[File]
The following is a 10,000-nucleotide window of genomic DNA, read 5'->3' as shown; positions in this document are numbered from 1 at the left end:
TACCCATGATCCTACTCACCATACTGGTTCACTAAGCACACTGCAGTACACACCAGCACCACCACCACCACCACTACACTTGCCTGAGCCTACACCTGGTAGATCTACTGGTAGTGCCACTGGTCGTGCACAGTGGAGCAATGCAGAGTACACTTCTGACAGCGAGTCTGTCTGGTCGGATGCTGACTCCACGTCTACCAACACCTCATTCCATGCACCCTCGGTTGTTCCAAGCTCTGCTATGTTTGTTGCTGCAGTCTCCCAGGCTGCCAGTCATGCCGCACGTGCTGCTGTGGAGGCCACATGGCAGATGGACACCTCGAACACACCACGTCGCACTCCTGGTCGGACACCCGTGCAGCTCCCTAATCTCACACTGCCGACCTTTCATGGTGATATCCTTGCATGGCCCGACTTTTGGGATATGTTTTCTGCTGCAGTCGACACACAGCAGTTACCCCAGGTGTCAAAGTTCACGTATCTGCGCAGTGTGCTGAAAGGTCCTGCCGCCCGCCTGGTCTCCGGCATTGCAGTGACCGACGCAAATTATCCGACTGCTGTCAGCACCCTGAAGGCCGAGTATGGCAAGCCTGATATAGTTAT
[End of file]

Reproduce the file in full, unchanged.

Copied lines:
The following is a 10,000-nucleotide window of genomic DNA, read 5'->3' as shown; positions in this document are numbered from 1 at the left end:
TACCCATGATCCTACTCACCATACTGGTTCACTAAGCACACTGCAGTACACACCAGCACCACCACCACCACCACTACACTTGCCTGAGCCTACACCTGGTAGATCTACTGGTAGTGCCACTGGTCGTGCACAGTGGAGCAATGCAGAGTACACTTCTGACAGCGAGTCTGTCTGGTCGGATGCTGACTCCACGTCTACCAACACCTCATTCCATGCACCCTCGGTTGTTCCAAGCTCTGCTATGTTTGTTGCTGCAGTCTCCCAGGCTGCCAGTCATGCCGCACGTGCTGCTGTGGAGGCCACATGGCAGATGGACACCTCGAACACACCACGTCGCACTCCTGGTCGGACACCCGTGCAGCTCCCTAATCTCACACTGCCGACCTTTCATGGTGATATCCTTGCATGGCCCGACTTTTGGGATATGTTTTCTGCTGCAGTCGACACACAGCAGTTACCCCAGGTGTCAAAGTTCACGTATCTGCGCAGTGTGCTGAAAGGTCCTGCCGCCCGCCTGGTCTCCGGCATTGCAGTGACCGACGCAAATTATCCGACTGCTGTCAGCACCCTGAAGGCCGAGTATGGCAAGCCTGATATAGTTAT